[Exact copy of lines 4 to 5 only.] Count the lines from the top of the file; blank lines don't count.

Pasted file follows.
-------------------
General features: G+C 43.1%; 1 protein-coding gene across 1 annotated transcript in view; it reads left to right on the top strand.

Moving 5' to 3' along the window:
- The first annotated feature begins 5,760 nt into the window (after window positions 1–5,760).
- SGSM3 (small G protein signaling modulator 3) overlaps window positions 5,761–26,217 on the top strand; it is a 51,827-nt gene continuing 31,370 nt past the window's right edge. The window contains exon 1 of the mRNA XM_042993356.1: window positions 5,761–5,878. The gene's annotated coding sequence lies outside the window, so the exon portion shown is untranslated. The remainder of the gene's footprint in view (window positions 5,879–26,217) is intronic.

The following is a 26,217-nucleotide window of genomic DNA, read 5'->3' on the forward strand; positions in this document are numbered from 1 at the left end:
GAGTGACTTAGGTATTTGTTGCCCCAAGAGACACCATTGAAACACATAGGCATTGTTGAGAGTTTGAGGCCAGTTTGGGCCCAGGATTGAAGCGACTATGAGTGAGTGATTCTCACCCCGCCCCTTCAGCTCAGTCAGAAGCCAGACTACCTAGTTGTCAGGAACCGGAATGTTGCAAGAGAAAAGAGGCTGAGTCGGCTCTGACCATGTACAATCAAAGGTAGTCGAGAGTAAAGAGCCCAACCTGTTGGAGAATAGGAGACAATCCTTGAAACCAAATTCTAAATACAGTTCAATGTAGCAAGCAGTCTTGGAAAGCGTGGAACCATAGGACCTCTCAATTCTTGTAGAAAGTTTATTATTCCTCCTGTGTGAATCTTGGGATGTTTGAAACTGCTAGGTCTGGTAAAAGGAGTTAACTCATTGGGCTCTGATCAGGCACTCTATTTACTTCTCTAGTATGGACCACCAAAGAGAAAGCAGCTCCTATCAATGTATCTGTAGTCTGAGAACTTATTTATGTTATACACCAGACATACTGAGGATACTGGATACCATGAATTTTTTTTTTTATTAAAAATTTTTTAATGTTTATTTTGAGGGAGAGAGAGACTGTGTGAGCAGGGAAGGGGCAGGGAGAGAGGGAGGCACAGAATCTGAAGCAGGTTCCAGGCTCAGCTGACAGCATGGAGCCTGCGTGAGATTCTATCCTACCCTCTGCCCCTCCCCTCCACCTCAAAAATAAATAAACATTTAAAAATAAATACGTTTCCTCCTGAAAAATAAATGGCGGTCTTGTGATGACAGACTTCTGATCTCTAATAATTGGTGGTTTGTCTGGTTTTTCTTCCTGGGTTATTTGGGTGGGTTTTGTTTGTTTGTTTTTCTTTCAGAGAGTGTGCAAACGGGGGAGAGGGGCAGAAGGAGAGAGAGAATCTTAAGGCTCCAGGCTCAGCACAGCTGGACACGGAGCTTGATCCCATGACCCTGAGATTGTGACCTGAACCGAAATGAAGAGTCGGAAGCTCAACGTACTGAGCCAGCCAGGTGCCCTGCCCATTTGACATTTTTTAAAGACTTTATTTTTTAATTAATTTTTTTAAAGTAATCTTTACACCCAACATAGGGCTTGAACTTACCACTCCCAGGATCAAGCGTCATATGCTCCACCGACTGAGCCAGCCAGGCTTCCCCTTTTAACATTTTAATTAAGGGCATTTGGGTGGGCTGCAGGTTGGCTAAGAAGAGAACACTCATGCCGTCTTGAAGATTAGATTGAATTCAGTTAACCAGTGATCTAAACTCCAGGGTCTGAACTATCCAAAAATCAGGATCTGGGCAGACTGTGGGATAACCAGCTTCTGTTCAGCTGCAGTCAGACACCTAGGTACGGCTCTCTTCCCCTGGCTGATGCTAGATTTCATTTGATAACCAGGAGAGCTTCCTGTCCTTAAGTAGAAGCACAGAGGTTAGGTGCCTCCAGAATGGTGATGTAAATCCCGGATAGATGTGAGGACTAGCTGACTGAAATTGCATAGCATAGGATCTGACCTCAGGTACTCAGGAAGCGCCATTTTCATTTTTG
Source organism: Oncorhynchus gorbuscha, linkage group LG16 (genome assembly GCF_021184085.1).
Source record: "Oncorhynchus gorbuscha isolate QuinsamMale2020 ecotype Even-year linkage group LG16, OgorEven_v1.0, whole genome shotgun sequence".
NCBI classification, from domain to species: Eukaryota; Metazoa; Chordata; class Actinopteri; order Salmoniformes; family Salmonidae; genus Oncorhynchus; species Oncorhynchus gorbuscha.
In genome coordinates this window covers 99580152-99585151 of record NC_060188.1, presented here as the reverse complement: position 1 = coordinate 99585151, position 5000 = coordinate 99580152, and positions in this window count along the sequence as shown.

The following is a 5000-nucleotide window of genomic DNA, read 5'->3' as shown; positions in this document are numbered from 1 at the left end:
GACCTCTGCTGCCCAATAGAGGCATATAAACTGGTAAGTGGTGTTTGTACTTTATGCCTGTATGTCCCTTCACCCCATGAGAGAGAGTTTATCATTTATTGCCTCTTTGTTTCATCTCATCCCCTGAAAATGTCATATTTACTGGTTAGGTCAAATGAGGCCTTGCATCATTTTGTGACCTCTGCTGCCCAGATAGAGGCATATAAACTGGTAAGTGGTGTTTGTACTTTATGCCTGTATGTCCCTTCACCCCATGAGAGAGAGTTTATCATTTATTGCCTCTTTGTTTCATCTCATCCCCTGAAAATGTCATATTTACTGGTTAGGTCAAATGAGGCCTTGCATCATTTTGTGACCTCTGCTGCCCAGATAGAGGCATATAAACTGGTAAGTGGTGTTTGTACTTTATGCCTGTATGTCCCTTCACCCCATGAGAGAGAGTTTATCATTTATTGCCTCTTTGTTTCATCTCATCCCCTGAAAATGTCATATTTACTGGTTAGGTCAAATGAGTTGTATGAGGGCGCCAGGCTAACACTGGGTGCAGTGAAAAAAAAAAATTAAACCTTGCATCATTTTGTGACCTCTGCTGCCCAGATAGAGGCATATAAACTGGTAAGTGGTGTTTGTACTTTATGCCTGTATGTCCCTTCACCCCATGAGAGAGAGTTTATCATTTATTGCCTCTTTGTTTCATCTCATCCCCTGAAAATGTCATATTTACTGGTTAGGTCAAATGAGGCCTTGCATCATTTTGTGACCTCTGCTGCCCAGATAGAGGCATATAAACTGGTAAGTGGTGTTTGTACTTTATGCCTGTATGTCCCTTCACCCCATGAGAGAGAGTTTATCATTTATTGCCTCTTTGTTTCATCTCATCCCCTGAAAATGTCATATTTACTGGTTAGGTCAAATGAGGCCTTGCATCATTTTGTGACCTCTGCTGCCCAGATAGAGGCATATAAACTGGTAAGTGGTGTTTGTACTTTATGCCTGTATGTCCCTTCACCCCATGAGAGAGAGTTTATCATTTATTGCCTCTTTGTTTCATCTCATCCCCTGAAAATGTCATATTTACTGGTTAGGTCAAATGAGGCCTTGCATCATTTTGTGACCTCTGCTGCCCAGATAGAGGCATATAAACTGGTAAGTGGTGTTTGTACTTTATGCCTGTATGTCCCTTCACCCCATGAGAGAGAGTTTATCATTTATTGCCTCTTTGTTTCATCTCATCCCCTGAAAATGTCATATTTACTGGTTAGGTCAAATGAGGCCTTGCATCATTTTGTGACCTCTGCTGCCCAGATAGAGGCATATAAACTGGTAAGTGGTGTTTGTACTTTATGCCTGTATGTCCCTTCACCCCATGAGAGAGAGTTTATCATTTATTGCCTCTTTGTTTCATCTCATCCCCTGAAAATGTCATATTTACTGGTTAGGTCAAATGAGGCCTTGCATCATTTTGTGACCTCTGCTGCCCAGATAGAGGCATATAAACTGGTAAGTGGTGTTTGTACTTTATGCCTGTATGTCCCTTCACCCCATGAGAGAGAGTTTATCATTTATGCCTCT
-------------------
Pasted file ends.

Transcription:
- SGSM3 (small G protein signaling modulator 3) overlaps window positions 5,761–26,217 on the top strand; it is a 51,827-nt gene continuing 31,370 nt past the window's right edge. The window contains exon 1 of the mRNA XM_042993356.1: window positions 5,761–5,878. The gene's annotated coding sequence lies outside the window, so the exon portion shown is untranslated. The remainder of the gene's footprint in view (window positions 5,879–26,217) is intronic.

The following is a 26,217-nucleotide window of genomic DNA, read 5'->3' on the forward strand; positions in this document are numbered from 1 at the left end: